Dec 09 2009

Cyberthreats Create Challenges for School IT Pros

IT managers are struggling with mobile security strategies in K-12 school districts.


If you spend a good portion of your day sitting in front of a desktop computer, toting your notebook or netbook to meetings, or checking your handheld device for updated information, you realize how important the digital world is for gathering information and acting upon it.

Our EdTech staff realizes the importance of accessibility, too. In addition to the print and online versions of EdTech, you can now receive content via e-mail in the form of our e-newsletters. These will provide examples of how IT leaders are utilizing technology at their schools, best practices from experts in the field, white papers and more. To subscribe to the e-newsletters, please visit

And if a part of your news gathering and research includes Twitter, make sure to check out @EdTech_K12 ( for the latest case studies, product reviews and other online news.
We hope this content provides useful information to help you make important IT decisions within your institution.

In This Issue

Mobile security in K–12 districts is becoming more of a challenge for IT managers as the number of mobile computing devices and cyberthreats continues to multiply, while dollars devoted to IT become more scarce by the day.

According to Gartner's John Pescatore, the problem of mobile security in K–12 settings is pretty straightforward, even if the solutions are not.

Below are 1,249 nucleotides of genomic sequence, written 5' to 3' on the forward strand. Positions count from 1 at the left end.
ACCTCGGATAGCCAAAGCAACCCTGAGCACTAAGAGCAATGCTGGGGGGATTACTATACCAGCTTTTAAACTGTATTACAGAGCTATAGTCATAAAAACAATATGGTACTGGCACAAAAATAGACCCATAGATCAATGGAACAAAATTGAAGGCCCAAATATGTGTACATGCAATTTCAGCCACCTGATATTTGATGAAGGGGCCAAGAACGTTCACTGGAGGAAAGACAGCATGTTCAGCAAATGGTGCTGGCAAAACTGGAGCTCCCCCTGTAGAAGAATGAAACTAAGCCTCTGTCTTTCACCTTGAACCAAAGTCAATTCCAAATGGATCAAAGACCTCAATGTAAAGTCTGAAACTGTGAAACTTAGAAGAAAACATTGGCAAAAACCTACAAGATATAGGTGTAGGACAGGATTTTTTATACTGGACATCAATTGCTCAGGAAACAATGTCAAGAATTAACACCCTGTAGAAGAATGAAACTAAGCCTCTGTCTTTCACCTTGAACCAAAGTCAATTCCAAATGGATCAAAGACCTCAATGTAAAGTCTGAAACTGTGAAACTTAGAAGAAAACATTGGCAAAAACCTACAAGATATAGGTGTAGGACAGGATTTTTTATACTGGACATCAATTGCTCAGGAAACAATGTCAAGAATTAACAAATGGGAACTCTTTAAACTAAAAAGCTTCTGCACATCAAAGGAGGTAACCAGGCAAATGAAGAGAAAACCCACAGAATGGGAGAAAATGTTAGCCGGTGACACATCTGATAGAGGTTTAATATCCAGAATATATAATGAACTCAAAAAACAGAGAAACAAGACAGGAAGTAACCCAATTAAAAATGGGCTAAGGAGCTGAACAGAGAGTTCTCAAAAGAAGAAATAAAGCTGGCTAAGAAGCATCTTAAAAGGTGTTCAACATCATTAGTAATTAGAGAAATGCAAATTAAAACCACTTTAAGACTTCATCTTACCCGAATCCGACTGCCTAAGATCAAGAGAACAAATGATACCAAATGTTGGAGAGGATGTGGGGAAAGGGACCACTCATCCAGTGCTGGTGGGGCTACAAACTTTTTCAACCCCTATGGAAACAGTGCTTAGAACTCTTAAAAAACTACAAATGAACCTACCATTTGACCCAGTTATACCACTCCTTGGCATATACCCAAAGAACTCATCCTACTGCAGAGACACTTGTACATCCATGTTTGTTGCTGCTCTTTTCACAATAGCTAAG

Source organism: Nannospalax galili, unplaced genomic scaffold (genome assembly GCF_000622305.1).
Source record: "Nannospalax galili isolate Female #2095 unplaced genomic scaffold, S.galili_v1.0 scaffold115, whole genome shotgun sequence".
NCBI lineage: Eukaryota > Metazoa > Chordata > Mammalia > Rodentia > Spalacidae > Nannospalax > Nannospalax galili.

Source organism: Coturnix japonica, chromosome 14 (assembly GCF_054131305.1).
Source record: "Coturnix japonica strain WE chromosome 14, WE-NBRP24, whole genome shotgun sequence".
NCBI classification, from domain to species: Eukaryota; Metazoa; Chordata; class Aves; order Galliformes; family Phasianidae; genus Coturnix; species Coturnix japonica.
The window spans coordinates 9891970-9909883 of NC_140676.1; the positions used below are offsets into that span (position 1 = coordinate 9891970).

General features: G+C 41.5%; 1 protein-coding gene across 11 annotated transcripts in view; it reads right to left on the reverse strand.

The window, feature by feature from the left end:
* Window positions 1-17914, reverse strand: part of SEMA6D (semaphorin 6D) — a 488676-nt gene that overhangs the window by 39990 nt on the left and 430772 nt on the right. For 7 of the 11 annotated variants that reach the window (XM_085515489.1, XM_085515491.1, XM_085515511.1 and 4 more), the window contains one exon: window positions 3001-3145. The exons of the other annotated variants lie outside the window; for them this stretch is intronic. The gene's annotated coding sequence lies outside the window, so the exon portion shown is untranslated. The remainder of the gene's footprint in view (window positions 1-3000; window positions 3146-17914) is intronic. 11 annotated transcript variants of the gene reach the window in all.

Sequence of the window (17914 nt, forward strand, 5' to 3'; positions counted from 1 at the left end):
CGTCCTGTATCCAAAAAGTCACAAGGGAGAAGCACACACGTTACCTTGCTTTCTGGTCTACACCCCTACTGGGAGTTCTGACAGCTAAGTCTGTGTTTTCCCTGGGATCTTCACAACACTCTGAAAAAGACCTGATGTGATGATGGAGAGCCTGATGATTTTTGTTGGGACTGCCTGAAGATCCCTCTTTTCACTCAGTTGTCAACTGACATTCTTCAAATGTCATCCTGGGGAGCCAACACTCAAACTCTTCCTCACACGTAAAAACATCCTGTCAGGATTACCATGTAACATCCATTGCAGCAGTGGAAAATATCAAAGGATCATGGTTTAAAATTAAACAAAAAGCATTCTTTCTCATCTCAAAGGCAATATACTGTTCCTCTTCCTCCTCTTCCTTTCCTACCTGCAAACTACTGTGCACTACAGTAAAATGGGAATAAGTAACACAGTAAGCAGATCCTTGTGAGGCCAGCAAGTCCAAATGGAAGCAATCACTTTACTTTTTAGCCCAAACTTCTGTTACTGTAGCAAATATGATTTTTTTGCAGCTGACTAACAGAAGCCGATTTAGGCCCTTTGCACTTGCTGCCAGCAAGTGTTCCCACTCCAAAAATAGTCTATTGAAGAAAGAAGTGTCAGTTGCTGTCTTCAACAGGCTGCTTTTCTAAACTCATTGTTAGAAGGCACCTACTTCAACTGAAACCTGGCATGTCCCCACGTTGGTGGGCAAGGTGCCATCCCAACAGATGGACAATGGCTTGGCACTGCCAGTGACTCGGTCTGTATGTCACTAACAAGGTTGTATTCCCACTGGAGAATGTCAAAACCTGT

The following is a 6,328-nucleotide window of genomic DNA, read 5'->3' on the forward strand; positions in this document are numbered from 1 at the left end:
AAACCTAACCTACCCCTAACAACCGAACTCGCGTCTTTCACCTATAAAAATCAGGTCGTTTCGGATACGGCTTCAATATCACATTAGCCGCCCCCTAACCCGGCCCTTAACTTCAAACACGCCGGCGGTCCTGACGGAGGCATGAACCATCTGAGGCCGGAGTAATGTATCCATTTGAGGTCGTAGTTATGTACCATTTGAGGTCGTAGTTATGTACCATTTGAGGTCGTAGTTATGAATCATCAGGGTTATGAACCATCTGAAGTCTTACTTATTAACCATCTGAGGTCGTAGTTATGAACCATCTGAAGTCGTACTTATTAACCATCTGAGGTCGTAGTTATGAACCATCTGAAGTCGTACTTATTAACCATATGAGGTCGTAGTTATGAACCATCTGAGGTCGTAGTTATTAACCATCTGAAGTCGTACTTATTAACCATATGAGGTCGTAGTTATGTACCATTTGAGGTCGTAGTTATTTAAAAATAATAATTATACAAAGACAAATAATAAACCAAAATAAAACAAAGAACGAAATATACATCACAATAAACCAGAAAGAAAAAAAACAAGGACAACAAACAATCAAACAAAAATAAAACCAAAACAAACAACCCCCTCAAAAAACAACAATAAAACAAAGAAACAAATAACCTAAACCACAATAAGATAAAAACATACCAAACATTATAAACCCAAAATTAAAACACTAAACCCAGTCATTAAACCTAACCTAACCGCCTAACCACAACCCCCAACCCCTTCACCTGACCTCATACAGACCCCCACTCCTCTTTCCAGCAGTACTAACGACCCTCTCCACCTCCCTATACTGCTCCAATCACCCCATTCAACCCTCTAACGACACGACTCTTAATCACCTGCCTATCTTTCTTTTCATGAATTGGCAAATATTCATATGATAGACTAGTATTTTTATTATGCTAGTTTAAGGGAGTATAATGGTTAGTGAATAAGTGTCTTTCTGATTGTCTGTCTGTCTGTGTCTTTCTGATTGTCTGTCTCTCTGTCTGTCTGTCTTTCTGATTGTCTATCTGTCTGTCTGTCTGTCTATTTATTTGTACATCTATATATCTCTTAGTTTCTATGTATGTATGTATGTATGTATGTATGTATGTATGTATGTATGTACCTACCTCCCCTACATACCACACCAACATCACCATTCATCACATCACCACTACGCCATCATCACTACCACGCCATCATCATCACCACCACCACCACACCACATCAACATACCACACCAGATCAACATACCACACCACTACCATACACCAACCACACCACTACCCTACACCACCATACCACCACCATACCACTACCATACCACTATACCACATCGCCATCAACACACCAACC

“Kids don't seem to lose these machines, and the schools keep them under tight controls in their buildings,” he says. “The main concern is protecting their networks and doing it on tight budgets.”

IT managers in educational settings emphasize that, even if the budgets were comparable, security strategies in school districts by necessity would be different from those in the corporate world because the mission is different.

Twitter: To keep updated on the latest education technology trends, best practices, case studies and product reviews, follow @EdTech_K12 on Twitter (

“Sometimes we have to ask the question, ‘Do we lock it down so tight that students can't explore and do things they want to do?'” says CTO Karen Fuller of Klein Independent School District in Klein, Texas. “Where do we open the shades and raise the windows so that they have the ability to be productive but still be monitored? We have to find that happy medium almost on a daily basis.”
For more about how school districts are finding solutions to mobile security challenges, turn to “Protective Custody.”

When looking for ways to improve efficiencies and reduce costs, many school districts have turned to virtualization. But is the technology a panacea for schools' budgetary and manageability needs? Before jumping into the virtualization ring, IT leaders recommend you thoroughly evaluate your situation.

There are many questions about virtualization that deserve answers, but the key is limiting them upfront by doing your homework before moving forward, says James Jung, enterprise architect with Portland Public Schools in Oregon.

“First we worked with VMware to do a consolidation study and determine what could be virtualized, and what could be virtualized painlessly,” he says. “By doing the study before diving in, we discovered not only that virtualization was a good fit for our organization, but that a phased approach was best for us. It saved us a lot of problems down the line.”

To learn about the questions to address before going virtual, read “Ready or Not?

A recent TNS study reports that people spend nearly 30 percent of their free time online, and most of that time is spent searching for and reading news. Meanwhile, data from The Nielsen Co. shows that people are using social networking more than ever. This year, Americans spent 17 percent of their Internet time using social networking sites – nearly triple the time spent on such sites in 2008.

Ryan Petersen